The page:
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When a food goes from little-known in the U.S. to strewn across every label in the grocery store, it's no random act.
But how does a dish, an ingredient, or a flavor profile get its big break in the U.S. marketplace? Maybe it's picked up by a widely-traveled chef who then catches the eye of the media; maybe it's featured in a New York Times article read across the country; and maybe—actually, very likely—it exists for many, many years in immigrant communities before it takes off on social media.
One of the places where food trends are vetted and selected for entering the mainstream—usually in the form of widely-distributed packaged foods—is at trade meetings like the Institute of Food Technologists’ annual meeting and food exposition, which took place in Chicago earlier this week. At the IFT meeting, analysts from two market intelligence agencies, Mintel and Innova Market Insights, discussed the flavor trends they've been noticing—and those they expect to take off— with professionals in the food industry.
Here are their predictions for the next big flavor trends:
- Soursop (a.k.a. guanabana): described as “a combination of strawberry and pineapple, with notes of sour citrus and a creaminess similar to that of coconut or banana,” you may have already noticed the flavor of this fruit in Fage yogurt and Vitamin Water; Lynn Dornblaser, director of innovation and insights at Mintel in Chicago called it the "next salted caramel," and part of the appeal is that the tree is native to Mexico and Cuba, countries that are on the minds of many American consumers.
Harissa is expected to expand in the U.S., where North African food is "still relatively unique to the market"—not only will it appeal to consumers who want to experience new flavors, but there's a lot of room for growth (example: Harissa Hummus Rippled Potato Chips, sold in Canada).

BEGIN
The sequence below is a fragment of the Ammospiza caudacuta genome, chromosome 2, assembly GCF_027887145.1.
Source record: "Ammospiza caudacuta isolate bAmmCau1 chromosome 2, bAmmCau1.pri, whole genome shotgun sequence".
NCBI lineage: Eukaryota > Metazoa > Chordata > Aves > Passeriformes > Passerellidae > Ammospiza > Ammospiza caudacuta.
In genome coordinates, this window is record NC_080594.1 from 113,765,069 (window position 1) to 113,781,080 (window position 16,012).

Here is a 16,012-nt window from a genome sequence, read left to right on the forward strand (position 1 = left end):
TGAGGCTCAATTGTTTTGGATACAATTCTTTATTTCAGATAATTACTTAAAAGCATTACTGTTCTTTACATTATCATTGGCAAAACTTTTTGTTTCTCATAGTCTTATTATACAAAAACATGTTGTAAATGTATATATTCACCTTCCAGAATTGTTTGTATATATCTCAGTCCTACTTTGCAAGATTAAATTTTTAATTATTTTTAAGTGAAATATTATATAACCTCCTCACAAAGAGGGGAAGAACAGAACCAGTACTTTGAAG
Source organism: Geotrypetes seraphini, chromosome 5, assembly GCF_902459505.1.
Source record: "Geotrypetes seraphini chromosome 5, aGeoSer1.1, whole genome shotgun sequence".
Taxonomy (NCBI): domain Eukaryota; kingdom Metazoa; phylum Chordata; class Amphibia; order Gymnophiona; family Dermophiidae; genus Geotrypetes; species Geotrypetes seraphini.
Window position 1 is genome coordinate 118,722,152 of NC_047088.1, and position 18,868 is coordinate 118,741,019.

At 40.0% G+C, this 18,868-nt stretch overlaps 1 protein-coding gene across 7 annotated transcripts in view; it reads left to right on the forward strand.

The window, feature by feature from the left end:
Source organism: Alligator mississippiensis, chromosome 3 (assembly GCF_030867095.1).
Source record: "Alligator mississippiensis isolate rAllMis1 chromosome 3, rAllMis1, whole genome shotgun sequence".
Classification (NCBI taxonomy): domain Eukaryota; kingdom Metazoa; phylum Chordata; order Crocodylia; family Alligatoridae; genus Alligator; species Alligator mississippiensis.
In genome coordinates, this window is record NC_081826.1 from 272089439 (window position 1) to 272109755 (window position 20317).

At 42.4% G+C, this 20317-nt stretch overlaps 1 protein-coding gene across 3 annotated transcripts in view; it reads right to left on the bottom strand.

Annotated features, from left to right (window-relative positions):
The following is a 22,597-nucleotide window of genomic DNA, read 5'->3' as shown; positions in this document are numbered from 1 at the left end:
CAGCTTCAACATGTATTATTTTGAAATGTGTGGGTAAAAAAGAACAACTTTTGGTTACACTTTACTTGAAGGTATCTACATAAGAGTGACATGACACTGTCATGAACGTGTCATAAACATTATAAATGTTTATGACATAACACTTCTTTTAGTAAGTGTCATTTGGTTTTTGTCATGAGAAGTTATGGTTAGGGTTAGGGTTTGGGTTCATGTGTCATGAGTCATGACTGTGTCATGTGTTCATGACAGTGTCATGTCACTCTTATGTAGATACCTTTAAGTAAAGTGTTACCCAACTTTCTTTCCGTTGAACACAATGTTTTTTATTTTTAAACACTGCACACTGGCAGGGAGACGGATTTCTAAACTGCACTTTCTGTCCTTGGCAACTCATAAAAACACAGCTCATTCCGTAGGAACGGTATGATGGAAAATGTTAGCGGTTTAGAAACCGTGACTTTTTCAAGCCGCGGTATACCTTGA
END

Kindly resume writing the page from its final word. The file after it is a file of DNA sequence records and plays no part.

- Spices are "surging in product development" and the leaders are cayenne pepper, caraway, saffron, horseradish, turmeric; spices are being added to products where you might not normally expect them—global soft drinks containing spices grew 20% between 2014 and 2015, flavored bottle water containing spice rose 84%.
Coffee and tea flavorings: The flavors of coffee and tea aren't just for, well, coffee and tea, anymore. Global product launches of yogurt with tea flavors increased 100% between 2014 and 2015, and there were similar, if a bit less dramatic, in chocolate, cookies, savory snacks, desserts, and gums with tea flavors. And coffee flavors are being applied to peanuts, cookies, and breakfast shakes.
- More specific regional flavors: "It’s not just Indian food; it’s not just Southern Indian food; it’s Andhra Pradesh," said the director of innovation and insights at Mintel, Chicago, referring to a state in south-central India. (But don't expect that to be the end of generic "curries.")
And what do industry execs look for when deciding the next flavor of yogurt, or potato chip, or flavored spread?
What sorts of criteria must the flavors meet?
- Flavor profiles that are "exciting": 35% of millennials, in comparison to 21% of non-millennials, think food should be fun to eat, with flavor being the "leading product attribute."
- ... but not too exciting, as it's good to have some frame of reference; soursop, for example, is described in the article as "a combination of strawberry and pineapple, with notes of sour citrus and a creaminess similar to that of coconut or banana," and one caveat of harissa, according to the article, "is its hot and spicy flavor profile," which may turn off some consumers.
- Similarly, when the actual ingredient is unfamiliar in appearance (soursop looks like a huge green mace with spiked leathery skin), the industry looks for success in prepared products (mango-guanabana yogurt, for example).
- The potential to expand across different product categories, like into snacks, meals, spreads, beverages, bakery products (take Sriracha: It's in snack mixes, in spice rubs, in mustards, in ice cream!).
- And especially into the worlds of snacks and beverages: At cheaper price points, consumers are willing to take greater risks.
The conclusion? Some of us (but perhaps a surprisingly small percentage?) want food to be fun to eat; we want to try "new" things but nothing that's too new or surprising; and we can expect to be seeing a lot more soursop in the future (though my guess is that it'll be marketed as guanabana to eliminate the impression that it's actually sour—because that's still a bit unfamiliar).
Which of these flavor predictions surprise you? (We thought sesame and matcha would get more play!) Tell us in the comments!